Until 2009 Wiener Zeitung's editor-in-chief was Andreas Unterberger, before being replaced by Reinhard Göweil. While Unterberger hired mostly outspoken conservative columnists, the paper returned to its liberal position under Reinhard Göweil.

2021–present: Closure of daily print edition[edit]

The Austrian government is widely criticized among entrepreneurs because they are legally required to publish certain legal announcements, such as shareholder meeting conventions and changes of the commercial register in the Wiener Zeitung and therefore have to pay certain fees, although publications are also done through the Internet. Entrepreneurs and private newspapers argue, alleging anti-competitive measures, that the newspaper is financed through these mandatory fees. The Austrian Supreme Court dismissed claims on this matter.[citation needed] The issue is even more controversial since today the only authentic source of Austrian statutory law is the Internet,[3] whereas business publications also have to be announced through Wiener Zeitung.[2]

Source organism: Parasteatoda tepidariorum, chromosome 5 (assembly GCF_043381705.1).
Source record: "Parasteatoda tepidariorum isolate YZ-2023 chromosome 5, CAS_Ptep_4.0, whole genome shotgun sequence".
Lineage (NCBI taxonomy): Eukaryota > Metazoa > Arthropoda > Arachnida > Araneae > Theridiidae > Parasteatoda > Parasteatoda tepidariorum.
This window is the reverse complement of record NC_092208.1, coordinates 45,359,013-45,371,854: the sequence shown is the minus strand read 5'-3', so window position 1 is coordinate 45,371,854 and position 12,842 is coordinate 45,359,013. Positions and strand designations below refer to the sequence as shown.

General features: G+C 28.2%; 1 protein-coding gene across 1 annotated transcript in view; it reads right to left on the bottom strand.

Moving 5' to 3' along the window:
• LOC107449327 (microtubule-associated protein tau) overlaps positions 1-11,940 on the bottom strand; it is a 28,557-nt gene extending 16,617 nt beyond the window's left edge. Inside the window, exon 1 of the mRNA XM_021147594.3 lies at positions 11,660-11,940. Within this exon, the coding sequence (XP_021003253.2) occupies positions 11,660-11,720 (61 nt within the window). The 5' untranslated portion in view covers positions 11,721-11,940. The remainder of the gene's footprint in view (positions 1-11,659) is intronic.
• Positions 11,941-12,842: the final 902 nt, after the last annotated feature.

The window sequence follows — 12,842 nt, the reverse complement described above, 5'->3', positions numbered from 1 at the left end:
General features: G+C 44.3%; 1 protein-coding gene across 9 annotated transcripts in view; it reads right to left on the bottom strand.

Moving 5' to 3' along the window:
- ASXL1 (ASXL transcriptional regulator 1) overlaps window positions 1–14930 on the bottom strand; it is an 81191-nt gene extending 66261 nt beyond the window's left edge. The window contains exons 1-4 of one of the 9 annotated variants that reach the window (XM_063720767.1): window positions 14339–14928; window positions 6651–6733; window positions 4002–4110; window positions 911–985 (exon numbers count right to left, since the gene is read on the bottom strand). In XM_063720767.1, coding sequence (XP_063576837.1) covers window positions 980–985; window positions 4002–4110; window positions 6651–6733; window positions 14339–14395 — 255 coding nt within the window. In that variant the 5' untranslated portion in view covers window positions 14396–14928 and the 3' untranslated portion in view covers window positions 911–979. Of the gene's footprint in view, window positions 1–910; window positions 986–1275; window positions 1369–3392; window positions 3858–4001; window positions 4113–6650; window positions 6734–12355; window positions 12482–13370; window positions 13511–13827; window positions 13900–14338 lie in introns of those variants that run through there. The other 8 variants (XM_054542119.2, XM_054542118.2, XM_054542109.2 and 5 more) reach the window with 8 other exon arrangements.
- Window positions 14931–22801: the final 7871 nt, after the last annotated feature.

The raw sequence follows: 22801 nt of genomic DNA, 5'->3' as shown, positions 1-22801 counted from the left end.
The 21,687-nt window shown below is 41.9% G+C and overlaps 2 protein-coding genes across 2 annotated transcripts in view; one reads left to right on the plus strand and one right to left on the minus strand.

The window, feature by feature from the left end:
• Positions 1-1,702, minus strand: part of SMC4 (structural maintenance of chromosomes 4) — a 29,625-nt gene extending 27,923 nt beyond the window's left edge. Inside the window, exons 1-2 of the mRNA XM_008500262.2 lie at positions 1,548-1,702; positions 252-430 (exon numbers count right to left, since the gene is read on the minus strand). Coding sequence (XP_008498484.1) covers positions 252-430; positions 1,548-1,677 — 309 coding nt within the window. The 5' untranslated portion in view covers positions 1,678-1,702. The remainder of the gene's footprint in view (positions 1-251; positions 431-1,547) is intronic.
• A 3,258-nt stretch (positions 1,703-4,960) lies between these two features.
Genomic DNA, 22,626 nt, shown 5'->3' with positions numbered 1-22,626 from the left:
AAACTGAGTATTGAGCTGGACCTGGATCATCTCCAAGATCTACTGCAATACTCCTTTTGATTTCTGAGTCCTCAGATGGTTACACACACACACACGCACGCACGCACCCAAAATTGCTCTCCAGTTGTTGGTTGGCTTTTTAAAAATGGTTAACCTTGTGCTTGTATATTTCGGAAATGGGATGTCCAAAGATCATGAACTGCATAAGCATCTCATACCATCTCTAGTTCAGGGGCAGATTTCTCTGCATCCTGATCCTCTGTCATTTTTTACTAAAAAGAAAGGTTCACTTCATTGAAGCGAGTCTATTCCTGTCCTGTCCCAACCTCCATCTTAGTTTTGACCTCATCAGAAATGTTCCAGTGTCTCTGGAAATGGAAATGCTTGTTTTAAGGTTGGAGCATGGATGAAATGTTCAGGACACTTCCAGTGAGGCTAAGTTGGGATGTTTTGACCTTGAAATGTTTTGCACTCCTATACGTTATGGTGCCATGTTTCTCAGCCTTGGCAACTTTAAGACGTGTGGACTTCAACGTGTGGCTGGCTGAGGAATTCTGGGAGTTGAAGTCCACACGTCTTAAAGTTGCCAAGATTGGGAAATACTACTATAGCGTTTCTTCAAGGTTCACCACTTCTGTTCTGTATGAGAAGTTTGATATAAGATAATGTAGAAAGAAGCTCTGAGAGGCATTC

In March 2021, the Austrian government led by Chancellor Sebastian Kurz proposed a law that would no longer require companies to pay to publish public announcements and changes to commercial registry in the paper's print edition, citing rules from the European Union that allowed such corporate information to be published digitally. The advertisements comprised the majority of the newspaper's revenue.[14][1][15] A decision of the European Court of Justice is pending.[when?][citation needed]

Walter Hämmerle [de] resigned as editor-in-chief, a position he held since 2018, at the end of 2022 when he felt it became clear that the newspaper would be restructured. Judith Belfkih [de] and Thomas Seifert [de] became editors-in-chief on 1 January 2023. Hämmerle remained as a journalist, but he announced on 21 April 2023 that he and the newspaper mutually terminated his contract, beginning 1 May 2023.[16]